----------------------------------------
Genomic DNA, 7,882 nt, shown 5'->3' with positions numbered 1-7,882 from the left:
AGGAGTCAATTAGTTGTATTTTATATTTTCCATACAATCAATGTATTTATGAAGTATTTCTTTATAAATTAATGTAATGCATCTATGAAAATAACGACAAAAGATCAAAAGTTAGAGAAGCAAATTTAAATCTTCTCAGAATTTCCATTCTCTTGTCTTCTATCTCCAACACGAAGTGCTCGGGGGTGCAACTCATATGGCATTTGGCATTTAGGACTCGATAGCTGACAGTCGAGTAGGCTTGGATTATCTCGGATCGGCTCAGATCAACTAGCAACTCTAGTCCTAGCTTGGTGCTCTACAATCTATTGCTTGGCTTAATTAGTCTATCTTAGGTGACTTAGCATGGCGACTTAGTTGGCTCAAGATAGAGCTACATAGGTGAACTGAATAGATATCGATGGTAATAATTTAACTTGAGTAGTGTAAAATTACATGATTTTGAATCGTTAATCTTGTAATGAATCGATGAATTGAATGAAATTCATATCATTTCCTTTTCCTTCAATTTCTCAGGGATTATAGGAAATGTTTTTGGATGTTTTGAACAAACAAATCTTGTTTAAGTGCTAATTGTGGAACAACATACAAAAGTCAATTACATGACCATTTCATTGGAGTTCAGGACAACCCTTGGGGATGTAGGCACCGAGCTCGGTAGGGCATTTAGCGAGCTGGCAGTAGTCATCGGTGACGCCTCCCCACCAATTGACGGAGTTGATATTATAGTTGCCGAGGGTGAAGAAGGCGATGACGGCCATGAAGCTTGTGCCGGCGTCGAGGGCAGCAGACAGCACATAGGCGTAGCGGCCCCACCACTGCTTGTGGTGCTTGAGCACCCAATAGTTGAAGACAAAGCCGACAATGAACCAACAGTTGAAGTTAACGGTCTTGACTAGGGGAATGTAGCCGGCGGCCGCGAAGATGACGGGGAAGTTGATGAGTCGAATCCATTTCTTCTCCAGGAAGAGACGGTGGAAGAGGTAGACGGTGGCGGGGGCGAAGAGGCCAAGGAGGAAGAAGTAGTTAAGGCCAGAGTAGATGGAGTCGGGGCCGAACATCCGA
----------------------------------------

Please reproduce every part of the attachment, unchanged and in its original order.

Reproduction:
Genomic DNA, 7,882 nt, shown 5'->3' with positions numbered 1-7,882 from the left:
AGGAGTCAATTAGTTGTATTTTATATTTTCCATACAATCAATGTATTTATGAAGTATTTCTTTATAAATTAATGTAATGCATCTATGAAAATAACGACAAAAGATCAAAAGTTAGAGAAGCAAATTTAAATCTTCTCAGAATTTCCATTCTCTTGTCTTCTATCTCCAACACGAAGTGCTCGGGGGTGCAACTCATATGGCATTTGGCATTTAGGACTCGATAGCTGACAGTCGAGTAGGCTTGGATTATCTCGGATCGGCTCAGATCAACTAGCAACTCTAGTCCTAGCTTGGTGCTCTACAATCTATTGCTTGGCTTAATTAGTCTATCTTAGGTGACTTAGCATGGCGACTTAGTTGGCTCAAGATAGAGCTACATAGGTGAACTGAATAGATATCGATGGTAATAATTTAACTTGAGTAGTGTAAAATTACATGATTTTGAATCGTTAATCTTGTAATGAATCGATGAATTGAATGAAATTCATATCATTTCCTTTTCCTTCAATTTCTCAGGGATTATAGGAAATGTTTTTGGATGTTTTGAACAAACAAATCTTGTTTAAGTGCTAATTGTGGAACAACATACAAAAGTCAATTACATGACCATTTCATTGGAGTTCAGGACAACCCTTGGGGATGTAGGCACCGAGCTCGGTAGGGCATTTAGCGAGCTGGCAGTAGTCATCGGTGACGCCTCCCCACCAATTGACGGAGTTGATATTATAGTTGCCGAGGGTGAAGAAGGCGATGACGGCCATGAAGCTTGTGCCGGCGTCGAGGGCAGCAGACAGCACATAGGCGTAGCGGCCCCACCACTGCTTGTGGTGCTTGAGCACCCAATAGTTGAAGACAAAGCCGACAATGAACCAACAGTTGAAGTTAACGGTCTTGACTAGGGGAATGTAGCCGGCGGCCGCGAAGATGACGGGGAAGTTGATGAGTCGAATCCATTTCTTCTCCAGGAAGAGACGGTGGAAGAGGTAGACGGTGGCGGGGGCGAAGAGGCCAAGGAGGAAGAAGTAGTTAAGGCCAGAGTAGATGGAGTCGGGGCCGAACATCCGA